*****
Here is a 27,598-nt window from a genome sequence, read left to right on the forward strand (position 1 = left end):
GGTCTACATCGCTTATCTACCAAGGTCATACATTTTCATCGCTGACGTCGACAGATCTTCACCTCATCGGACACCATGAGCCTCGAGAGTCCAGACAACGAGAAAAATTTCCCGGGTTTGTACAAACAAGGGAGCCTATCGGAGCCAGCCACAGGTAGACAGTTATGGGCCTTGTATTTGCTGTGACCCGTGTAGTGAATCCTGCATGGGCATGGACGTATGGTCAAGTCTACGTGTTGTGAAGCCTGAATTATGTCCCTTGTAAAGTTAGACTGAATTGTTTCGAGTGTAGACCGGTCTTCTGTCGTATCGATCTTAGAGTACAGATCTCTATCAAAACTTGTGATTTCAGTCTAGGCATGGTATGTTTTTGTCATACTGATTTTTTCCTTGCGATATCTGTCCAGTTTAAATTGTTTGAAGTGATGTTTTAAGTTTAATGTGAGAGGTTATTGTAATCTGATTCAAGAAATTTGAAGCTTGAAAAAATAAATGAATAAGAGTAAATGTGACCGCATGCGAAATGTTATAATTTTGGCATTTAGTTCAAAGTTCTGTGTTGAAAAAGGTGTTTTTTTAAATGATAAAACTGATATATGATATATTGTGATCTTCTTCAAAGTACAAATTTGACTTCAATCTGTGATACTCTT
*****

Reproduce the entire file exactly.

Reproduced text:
Here is a 27,598-nt window from a genome sequence, read left to right on the forward strand (position 1 = left end):
GGTCTACATCGCTTATCTACCAAGGTCATACATTTTCATCGCTGACGTCGACAGATCTTCACCTCATCGGACACCATGAGCCTCGAGAGTCCAGACAACGAGAAAAATTTCCCGGGTTTGTACAAACAAGGGAGCCTATCGGAGCCAGCCACAGGTAGACAGTTATGGGCCTTGTATTTGCTGTGACCCGTGTAGTGAATCCTGCATGGGCATGGACGTATGGTCAAGTCTACGTGTTGTGAAGCCTGAATTATGTCCCTTGTAAAGTTAGACTGAATTGTTTCGAGTGTAGACCGGTCTTCTGTCGTATCGATCTTAGAGTACAGATCTCTATCAAAACTTGTGATTTCAGTCTAGGCATGGTATGTTTTTGTCATACTGATTTTTTCCTTGCGATATCTGTCCAGTTTAAATTGTTTGAAGTGATGTTTTAAGTTTAATGTGAGAGGTTATTGTAATCTGATTCAAGAAATTTGAAGCTTGAAAAAATAAATGAATAAGAGTAAATGTGACCGCATGCGAAATGTTATAATTTTGGCATTTAGTTCAAAGTTCTGTGTTGAAAAAGGTGTTTTTTTAAATGATAAAACTGATATATGATATATTGTGATCTTCTTCAAAGTACAAATTTGACTTCAATCTGTGATACTCTT